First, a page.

Transcranial Magnetic Stimulation

Since the 1980s, transcranial magnetic stimulation has been used to study the nerve fibers that carry information about movements from the brain to the spinal cord and onto the muscles. In the late 1990s physicians began to explore the therapeutic potential of transcranial magnetic stimulation for the treatment of a variety of diseases, with depression being the most thoroughly studied to date. Since then, more than 30 randomized, controlled trials studying transcranial magnetic stimulation as a treatment for depression have been published by investigators throughout the world. 1,2

How It Works

Transcranial magnetic stimulation, or TMS, uses a highly targeted pulsed magnetic field, similar in type and strength to those produced by a magnetic resonance imaging (MRI) machine, to stimulate areas of the brain that are underactive in patients with depression.

  1. Precise pulsed magnetic fields induce small electric currents in the prefrontal cortex of the brain
  2. Local neurons depolarize, which leads to activation of deep brain structures via transsynaptic pathways
  3. Activation of these pathways in the limbic system leads to the release of neurotransmitters
  4. Blood flow and glucose metabolism rise in the activated regions, which is thought to result in improved mood

Neuroimaging studies have documented changes in cortical metabolic activity in tissue directly stimulated by TMS and in distal networks known to be involved in mood regulation.
Repeated activation of the left prefrontal cortex is known to produce antidepressant effects in patients suffering from major depression.

NeuroStar TMS Therapy® provides targeted stimulation of the brain regions involved in mood regulation without the burden of systemic side effects.

About NeuroStar TMS Therapy

NeuroStar TMS (transcranial magnetic stimulation) Therapy® is FDA-cleared for patients suffering from depression who have not achieved satisfactory improvement from prior antidepressant medication*. Using pulsed magnetic fields, transcranial magnetic stimulation therapy stimulates the part of the brain thought to be involved with mood regulation. TMS Therapy is a short outpatient procedure. During treatment, patients are awake and alert and may return to normal activities immediately after treatment. The typical initial course of treatment is about 37 minutes daily over 4-6 weeks.

1) Schutter, D. (2009). “Antidepressant efficacy of high-frequency transcranial magnetic stimulation over the left dorsolateral prefrontal cortex in double-blind sham-controlled designs: a meta-analysis.” Psychological Medicine 39: 65-75.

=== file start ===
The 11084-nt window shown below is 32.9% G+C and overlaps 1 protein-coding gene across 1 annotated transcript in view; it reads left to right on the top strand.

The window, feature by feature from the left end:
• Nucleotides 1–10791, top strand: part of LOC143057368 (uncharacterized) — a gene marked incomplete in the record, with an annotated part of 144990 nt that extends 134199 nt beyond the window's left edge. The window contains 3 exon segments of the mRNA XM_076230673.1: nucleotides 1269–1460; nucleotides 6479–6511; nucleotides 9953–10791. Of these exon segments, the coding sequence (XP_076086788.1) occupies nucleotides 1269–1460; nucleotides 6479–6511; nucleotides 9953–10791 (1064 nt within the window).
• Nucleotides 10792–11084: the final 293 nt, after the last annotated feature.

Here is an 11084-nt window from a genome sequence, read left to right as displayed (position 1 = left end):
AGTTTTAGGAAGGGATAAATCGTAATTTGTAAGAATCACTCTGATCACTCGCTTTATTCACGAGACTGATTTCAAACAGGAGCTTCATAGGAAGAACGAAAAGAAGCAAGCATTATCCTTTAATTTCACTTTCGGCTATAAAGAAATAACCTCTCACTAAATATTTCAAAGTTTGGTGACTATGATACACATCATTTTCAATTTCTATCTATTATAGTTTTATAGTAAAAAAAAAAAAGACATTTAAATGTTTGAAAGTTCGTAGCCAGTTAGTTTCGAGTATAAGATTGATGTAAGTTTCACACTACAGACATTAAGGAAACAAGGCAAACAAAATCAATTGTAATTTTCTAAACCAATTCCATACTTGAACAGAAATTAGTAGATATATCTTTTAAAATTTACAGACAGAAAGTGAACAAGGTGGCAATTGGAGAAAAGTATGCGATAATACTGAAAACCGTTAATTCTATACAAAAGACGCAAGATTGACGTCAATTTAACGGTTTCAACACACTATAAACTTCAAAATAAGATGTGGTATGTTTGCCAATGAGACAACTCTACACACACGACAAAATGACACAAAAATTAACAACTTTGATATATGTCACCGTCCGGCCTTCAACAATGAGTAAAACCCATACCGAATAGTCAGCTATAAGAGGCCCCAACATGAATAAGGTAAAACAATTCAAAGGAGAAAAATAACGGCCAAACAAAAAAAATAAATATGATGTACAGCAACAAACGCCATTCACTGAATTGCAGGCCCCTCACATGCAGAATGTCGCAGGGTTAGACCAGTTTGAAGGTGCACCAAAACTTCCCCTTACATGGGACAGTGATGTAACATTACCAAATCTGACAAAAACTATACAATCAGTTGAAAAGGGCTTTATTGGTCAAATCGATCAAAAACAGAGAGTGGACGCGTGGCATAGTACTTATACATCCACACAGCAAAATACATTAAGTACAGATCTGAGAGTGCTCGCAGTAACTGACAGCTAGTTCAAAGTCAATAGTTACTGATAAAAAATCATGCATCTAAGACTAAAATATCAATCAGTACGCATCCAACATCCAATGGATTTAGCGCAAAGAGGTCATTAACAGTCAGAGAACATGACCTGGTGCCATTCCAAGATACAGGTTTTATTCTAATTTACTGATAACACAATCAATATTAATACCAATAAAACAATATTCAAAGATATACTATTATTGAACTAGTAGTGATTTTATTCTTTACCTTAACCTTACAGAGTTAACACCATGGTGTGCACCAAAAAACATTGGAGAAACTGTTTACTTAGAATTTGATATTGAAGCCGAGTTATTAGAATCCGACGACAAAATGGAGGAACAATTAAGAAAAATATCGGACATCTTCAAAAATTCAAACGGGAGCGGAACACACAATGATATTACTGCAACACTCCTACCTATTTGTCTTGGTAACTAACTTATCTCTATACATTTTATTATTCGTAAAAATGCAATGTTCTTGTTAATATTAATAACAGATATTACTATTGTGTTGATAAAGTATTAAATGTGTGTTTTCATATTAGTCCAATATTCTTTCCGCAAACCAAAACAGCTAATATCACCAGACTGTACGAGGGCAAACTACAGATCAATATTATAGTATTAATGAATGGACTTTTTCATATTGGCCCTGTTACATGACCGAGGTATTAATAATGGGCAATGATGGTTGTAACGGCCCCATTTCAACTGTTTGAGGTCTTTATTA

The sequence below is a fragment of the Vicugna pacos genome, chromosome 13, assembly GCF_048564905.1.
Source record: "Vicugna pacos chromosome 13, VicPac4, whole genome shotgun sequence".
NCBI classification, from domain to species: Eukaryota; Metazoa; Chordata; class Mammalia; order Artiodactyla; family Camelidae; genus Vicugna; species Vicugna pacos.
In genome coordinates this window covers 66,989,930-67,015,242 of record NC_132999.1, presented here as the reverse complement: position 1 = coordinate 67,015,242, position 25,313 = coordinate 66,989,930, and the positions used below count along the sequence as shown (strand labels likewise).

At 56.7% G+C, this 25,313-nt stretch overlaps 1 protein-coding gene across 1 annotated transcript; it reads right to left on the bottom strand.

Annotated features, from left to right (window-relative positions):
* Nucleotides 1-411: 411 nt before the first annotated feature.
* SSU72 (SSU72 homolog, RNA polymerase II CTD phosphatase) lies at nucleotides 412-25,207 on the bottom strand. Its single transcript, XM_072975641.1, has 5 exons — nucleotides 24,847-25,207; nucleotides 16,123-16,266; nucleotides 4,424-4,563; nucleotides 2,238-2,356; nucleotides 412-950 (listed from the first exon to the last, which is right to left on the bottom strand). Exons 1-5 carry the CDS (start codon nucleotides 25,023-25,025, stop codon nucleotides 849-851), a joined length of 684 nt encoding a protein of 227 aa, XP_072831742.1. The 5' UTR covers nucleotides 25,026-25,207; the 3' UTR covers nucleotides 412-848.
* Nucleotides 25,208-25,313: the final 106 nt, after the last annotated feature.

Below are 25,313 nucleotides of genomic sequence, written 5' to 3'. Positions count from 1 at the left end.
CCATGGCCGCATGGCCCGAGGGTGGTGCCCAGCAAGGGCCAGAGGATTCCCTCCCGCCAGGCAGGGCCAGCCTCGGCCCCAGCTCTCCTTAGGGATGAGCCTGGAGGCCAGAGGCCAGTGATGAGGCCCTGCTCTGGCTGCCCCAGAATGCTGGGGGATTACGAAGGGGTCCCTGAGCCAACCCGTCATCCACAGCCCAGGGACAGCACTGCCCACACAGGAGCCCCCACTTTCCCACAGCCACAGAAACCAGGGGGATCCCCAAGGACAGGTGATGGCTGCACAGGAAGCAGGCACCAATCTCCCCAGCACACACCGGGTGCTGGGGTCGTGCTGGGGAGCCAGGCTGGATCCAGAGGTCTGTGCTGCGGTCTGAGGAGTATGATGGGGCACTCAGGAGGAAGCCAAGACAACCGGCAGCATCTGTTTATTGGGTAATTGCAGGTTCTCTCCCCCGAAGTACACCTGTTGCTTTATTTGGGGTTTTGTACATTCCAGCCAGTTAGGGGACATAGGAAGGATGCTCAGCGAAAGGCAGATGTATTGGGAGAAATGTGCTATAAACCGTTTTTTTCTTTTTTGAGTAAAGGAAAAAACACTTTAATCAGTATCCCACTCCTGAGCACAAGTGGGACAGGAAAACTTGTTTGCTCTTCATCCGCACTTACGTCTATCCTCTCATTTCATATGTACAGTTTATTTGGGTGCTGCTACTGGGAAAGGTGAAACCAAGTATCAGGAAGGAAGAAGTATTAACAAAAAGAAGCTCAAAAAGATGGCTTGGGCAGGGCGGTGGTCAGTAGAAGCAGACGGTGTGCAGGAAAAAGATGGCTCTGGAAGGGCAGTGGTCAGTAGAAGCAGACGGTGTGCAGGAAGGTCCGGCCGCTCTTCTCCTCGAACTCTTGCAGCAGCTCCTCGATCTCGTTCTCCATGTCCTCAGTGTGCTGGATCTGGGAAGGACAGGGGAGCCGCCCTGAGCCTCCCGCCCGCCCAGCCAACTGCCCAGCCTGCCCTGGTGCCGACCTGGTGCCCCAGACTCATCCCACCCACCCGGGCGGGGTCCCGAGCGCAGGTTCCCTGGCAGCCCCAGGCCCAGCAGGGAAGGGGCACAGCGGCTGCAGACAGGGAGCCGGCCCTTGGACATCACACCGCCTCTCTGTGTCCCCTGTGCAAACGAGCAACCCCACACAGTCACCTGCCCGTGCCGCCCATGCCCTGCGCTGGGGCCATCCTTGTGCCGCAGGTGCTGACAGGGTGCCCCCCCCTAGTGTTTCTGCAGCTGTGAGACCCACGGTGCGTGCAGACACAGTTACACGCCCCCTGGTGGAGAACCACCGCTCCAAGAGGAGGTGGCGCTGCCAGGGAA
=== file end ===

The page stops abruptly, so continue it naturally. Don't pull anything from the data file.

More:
2) Data on file.

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*NeuroStar TMS Therapy® is indicated for the treatment of Major Depressive Disorder in adult patients who have failed to receive satisfactory improvement from prior antidepressant medication in the current episode.

In an NIMH-funded, independent, randomized controlled trial, patients treated with TMS using a clinical trial version of the NeuroStar TMS System, were four times more likely to achieve remission compared to patients receiving sham treatment (P = 0.0173; odds ratio = 4.05)1

The most common side effect is pain or discomfort at or near the treatment site.2 These events are transient; they occur during the TMS treatment course and do not occur for most patients after the first week of treatment. NeuroStar TMS Therapy is contraindicated in patients with non-removable conductive metal in or near the head.

NeuroStar TMS Therapy is available by prescription only. For full prescribing and safety information, please visit or call Neuronetics Customer Service at 1-877-600-7555.

1) George, MS, et al. (2010). Daily Left Prefrontal Transcranial Magnetic Stimulation Therapy for Major Depressive Disorder A Sham-Controlled Randomized Trial. Arch Gen Psychiatry. 67(5): 507-516.
2) Janicak, PG, et al. (2008) Transcranial Magnetic Stimulation (TMS) in the Treatment of Major Depression: A Comprehensive Summary of Safety Experience from Acute and Extended Exposure and During Reintroduction Treatment. J Clin Psychiatry, 69(2):222-232.